Low-side switches 70-72 operate grounded-source, in the preferred embodiment, and are driven by the totem pole driver stage comprised of switches 117 and 118. This driver stage operates between ground and -3 volts and generally dissipates power only during switching. Such an arrangement minimizes power loss and improves drive to the output stage with a relatively large input capacitance. High-side switches 60-62 operate with sources referenced to output 80 and are driven by the totem pole stage comprised of switches 115 and 116. Operation of the high-side switches is similar to that of the low-side switches, but the drive levels are -3 volts and Vdd. Bootstrapping circuits are generally used to drive the high-side switches. However, in the preferred embodiment, instead of bootstrapping, the preferred embodiment uses a gate-to-source resistance to perform the FET turn-on function with fairly low power loss and less complexity. The resistance value is optimized to minimize power loss, and meet the switching time requirement as determined by the driver gate input capacitance.
Driver 50 gate-to-source voltage levels are provided by pre-driver 40 comprising switches 111-114 and the gate-to-source resistors 333-336, and a -6 volt supply, in the preferred embodiment. When a pre-driver transistor is off, current does not flow in the resistor and the gate-to-source voltage is zero, turning the driver on. Conversely, when any pre-driver transistor is on, current flows in the resistor to provide -3 volts gate-to-source and the driver is off. Dissipation in the pre-driver and driver transistors is very low, but power is lost in the gate to source resistors.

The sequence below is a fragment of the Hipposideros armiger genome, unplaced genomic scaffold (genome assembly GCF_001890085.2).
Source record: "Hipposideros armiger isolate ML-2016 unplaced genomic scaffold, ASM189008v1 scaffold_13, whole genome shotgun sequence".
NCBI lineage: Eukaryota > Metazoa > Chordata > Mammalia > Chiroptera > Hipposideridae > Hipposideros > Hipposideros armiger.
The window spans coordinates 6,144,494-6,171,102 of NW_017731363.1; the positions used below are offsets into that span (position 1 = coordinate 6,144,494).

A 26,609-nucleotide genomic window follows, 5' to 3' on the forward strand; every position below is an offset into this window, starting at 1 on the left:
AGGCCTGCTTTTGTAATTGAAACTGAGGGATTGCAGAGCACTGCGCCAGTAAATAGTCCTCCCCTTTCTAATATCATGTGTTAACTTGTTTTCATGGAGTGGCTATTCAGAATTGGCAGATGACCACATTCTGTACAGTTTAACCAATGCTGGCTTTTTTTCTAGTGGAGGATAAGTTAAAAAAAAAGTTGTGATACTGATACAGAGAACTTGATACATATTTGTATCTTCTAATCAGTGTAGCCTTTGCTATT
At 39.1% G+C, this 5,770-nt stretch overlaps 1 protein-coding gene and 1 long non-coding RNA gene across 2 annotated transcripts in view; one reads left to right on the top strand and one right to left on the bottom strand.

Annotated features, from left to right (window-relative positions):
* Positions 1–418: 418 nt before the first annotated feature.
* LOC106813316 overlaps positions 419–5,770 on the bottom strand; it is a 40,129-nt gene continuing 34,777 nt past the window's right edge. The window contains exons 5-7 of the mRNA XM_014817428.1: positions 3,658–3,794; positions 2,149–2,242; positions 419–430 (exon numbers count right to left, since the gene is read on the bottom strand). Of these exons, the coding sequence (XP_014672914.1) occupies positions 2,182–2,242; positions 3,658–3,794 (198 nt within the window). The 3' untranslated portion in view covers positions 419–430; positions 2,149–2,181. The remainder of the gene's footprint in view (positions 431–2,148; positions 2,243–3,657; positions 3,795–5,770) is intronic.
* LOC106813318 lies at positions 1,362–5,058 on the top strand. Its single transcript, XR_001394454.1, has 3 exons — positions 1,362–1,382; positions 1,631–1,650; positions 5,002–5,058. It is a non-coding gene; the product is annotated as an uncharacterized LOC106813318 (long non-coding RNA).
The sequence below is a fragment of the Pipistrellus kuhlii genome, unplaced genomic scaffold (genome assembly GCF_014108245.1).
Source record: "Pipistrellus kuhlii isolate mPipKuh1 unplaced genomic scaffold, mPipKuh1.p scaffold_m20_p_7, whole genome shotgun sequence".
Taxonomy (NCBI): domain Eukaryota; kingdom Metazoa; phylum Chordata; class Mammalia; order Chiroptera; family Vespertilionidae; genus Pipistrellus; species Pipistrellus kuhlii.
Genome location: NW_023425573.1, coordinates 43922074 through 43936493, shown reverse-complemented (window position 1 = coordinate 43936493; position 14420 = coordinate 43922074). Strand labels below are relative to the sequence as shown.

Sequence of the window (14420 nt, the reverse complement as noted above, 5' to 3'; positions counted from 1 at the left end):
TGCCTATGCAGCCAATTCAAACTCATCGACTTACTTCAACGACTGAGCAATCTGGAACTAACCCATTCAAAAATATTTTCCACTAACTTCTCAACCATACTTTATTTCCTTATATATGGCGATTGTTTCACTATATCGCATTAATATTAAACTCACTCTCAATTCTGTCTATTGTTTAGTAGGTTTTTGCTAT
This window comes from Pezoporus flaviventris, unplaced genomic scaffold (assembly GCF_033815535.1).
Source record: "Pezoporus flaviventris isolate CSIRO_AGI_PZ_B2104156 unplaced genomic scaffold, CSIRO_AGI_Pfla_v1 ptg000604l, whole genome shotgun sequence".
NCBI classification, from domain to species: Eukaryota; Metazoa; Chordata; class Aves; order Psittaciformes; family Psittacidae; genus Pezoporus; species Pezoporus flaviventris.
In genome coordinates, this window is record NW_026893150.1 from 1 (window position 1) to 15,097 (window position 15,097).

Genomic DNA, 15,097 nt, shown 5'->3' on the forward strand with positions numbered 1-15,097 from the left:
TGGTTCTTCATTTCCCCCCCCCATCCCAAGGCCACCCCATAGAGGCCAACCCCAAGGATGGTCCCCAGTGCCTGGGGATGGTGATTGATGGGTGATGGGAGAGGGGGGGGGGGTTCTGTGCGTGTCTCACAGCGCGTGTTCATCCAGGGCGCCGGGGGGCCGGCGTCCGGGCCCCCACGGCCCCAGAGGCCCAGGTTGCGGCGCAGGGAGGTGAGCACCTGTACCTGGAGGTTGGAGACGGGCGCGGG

FIG. 5 depicts a schematic of low-pass filter 90, in accordance with a preferred embodiment of the present invention. A 6-pole Tchebyscheff low-pass output filter with a 0.1 dB flatness response over the 10 MHz pass band provides 60 dB attenuation at the 50 MHz sampling frequency. Such a filter provides very low group delay variation over the 10 MHz pass band. Low-pass filter 90 comprises inductors 501-503, and capacitors 422, 424,
Although a time delay, 37.3 nsec, is incurred and provisions must be made to add an equal amount of delay in the amplifier path, such a delay is not insurmountable.
Typical values for the previously described preferred embodiment are included in Table I and are not intended to be limiting and may be varied, as known by those of skill in the art, for different signal characteristics and desired results.
TABLE I______________________________________101,102, MMBR571 20 SP9689 111-114 FET mm 1104,105103,106 2N2222A 107,108 NE88900 115-118 FET mm2.4211 SP9689 109,110 2N2907A 60-62, FET mm70-72 16222 MC33072 202 MC33072 333-336 52.3Ω301 301Ω 331,332 200Ω 422 9300 pF302 150Ω 8600 pF4401 47 pF 501,503 15 nH 426 3000 pF402 27 pF 502 20 nH______________________________________